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Rainwater Harvesting2018-12-19T06:36:05+00:00

PROJECT SUMMARY

As with many countries around the world, Zimbabwe is feeling the effects of climate change. With this project Soft Foot Alliance is helping to create better access to precious water for communities in a regenerative way.

Soft Foot Alliance has introduced the rainwater Jar to our community as part of the evolution of our permculture strategy. ‘Catch and store energy’ is one of the permaculture principles that we use to design our work towards building a landscape of regeneration.

Local builders have been trained on how to build simple rainwater jars that collect 3000 litres of water from the roof of a small house. We can honestly say that the community is so excited about this and we can’t keep up with the demand!

As a special thanks to the homesteads and families in the community who have been that early adopters of our permaculture and regenerative techniques, which are making such a difference to the resilience of the community, we would like these villagers to receive a rainwater jar as a gift to recognize their hard work and to help to continue improving their lives, crops and the landscape.

Donations to support this important project would be very welcome. Help us support communities by donating to our simple, pragmatic rainwater capture and storage project.

The cost of all materials for the jar and the guttering, together with all the labour costs comes to: US$350 per property

THE FULL STORY

Rainwater Jar- catch and store energy. Rainwater harvesting is a way of meeting people’s needs and improving the environment.

Hwange national park and the surrounding villages receives an average of 600mms of rain per year. This rain falls during the short rainy season between November and April. Traditionally crops are grown in fields during the rainy season, each year there are more erratic rains with heavy storms and then long dry spells meaning crops often fail.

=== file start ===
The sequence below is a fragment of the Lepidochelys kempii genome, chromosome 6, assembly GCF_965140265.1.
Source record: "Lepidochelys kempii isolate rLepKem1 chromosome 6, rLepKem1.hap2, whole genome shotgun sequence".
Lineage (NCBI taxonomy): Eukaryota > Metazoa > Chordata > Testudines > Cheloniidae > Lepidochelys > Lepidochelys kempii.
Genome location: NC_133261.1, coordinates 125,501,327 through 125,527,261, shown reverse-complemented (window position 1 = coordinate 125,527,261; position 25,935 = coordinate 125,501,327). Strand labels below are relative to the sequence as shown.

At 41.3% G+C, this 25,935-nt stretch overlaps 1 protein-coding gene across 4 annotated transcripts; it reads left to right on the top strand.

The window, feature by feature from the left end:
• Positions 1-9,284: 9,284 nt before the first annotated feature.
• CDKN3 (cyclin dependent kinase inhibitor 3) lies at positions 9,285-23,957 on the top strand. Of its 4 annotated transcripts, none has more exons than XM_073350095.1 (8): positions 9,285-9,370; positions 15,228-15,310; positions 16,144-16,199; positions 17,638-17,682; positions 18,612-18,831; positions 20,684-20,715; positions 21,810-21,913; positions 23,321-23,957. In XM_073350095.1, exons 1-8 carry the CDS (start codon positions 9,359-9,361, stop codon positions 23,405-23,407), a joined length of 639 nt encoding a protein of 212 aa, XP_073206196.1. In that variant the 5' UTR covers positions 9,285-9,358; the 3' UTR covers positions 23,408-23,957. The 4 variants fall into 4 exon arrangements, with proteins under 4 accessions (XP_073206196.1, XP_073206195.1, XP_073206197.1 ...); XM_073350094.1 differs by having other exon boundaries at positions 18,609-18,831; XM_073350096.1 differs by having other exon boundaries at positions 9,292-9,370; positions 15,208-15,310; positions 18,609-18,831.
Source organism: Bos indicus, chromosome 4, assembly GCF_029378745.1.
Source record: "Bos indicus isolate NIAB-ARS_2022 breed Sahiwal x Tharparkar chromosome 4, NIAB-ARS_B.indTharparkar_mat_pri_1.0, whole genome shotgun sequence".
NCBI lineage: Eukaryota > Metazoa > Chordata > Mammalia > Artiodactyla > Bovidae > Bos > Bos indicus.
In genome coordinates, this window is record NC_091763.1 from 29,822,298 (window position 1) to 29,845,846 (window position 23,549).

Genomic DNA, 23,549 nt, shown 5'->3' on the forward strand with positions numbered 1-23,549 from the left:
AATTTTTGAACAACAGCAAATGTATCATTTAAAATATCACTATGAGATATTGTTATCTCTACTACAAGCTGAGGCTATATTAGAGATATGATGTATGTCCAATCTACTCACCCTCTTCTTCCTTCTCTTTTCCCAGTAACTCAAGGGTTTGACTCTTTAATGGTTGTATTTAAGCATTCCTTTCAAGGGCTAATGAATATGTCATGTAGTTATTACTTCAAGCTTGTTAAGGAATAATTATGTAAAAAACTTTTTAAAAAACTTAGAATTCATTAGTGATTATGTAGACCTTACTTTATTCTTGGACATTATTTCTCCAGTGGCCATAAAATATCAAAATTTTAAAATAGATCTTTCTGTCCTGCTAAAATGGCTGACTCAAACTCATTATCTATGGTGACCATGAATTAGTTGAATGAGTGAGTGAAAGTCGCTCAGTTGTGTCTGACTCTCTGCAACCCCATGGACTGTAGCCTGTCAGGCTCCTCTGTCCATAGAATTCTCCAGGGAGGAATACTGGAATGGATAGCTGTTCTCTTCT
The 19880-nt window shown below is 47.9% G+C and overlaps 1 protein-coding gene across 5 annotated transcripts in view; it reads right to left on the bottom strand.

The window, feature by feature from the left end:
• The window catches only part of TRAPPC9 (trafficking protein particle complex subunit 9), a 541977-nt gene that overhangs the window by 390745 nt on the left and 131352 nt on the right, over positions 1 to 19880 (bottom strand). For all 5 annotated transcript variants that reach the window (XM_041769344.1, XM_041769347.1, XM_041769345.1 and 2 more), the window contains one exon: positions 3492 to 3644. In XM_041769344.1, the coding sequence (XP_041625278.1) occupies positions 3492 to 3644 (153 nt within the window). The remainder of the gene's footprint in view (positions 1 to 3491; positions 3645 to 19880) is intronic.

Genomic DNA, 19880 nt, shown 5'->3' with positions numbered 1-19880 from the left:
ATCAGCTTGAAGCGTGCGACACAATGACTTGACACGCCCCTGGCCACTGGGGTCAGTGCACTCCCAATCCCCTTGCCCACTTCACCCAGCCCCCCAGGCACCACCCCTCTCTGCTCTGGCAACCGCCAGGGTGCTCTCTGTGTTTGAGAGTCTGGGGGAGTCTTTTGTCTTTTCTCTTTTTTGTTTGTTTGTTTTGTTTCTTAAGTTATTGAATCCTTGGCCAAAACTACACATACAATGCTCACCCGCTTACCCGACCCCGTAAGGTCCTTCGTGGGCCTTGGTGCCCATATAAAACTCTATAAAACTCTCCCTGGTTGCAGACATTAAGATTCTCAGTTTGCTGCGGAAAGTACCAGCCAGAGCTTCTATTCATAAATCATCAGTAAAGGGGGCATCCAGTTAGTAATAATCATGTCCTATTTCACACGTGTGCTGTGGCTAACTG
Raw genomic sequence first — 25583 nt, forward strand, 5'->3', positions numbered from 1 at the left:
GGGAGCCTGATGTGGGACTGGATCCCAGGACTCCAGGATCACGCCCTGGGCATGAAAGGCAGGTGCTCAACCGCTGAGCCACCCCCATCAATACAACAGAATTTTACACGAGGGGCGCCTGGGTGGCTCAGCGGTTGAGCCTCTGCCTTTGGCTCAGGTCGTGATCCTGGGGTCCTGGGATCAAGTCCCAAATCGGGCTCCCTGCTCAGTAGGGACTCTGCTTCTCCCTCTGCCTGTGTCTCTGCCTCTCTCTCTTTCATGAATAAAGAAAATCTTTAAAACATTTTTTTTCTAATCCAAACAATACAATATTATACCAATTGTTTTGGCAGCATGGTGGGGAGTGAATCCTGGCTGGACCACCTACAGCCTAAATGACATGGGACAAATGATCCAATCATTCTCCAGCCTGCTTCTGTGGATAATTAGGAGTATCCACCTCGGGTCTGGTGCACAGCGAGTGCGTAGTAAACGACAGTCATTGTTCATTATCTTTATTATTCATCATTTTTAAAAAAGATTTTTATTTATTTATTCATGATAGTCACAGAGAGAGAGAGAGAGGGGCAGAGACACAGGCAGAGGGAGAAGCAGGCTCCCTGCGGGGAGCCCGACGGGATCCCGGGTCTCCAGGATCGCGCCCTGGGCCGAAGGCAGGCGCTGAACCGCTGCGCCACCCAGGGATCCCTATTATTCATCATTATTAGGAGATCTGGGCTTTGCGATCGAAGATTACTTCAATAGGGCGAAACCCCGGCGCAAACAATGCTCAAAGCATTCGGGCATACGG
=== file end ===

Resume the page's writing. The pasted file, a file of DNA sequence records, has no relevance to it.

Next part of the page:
Access to water for a homestead is very limited, women walk with 20 litre bucket to collect water from village boreholes. In some villages this can mean waking several kilometers to collect water.

Local builders have been trained on how to build simple rainwater Jars that collect 3000 liters of water from the roof of a small house. During a storm precious water rushes off of roofs and causes erosion. Using gutters to catch every drop of this into a rainwater jar improves a families access to water both for household use and to help with growing food in a small area.

Homesteads and families that have been learning about permaculture and applying regenerative techniques in their homes and villages receive a rainwater jar as a gift to recognize their hard work and to help to continue improving their lives and landscapes.

Heading 

The jar is built by filling a form made of canvas with sand

Project Design

The jar is built by filling a form made of canvas with sand then chicken-wire is wrapped around it to make the shape of the jar. A thin cement plaster is then applied to the outside and after a few days the sand and form are taken out and the inside is plastered. This uses very little materials and is easy to build and maintain.

As with all our projects, we support local skills development and capacity building, ensuring income generation for the communities that live with wildlife. The first builders were trained by a water harvesting expert. The gutters are made either by local tin Smith’s with sheet metal or by the builders also using chicken wire and plaster.

Local builders have been trained

The jars that collect 3000 litres of water

Chicken-wire is wrapped around it to make the shape of the jar

Our community is loving this project, which is wonderful

Can you support the rainwater jar and harvesting project?

Water is critical and as such this project is vitally important to our overall work.

The cost of all materials for the jar and the guttering, together with all the labour costs comes to: US$350 per property

Donations to support this important project would be very welcome.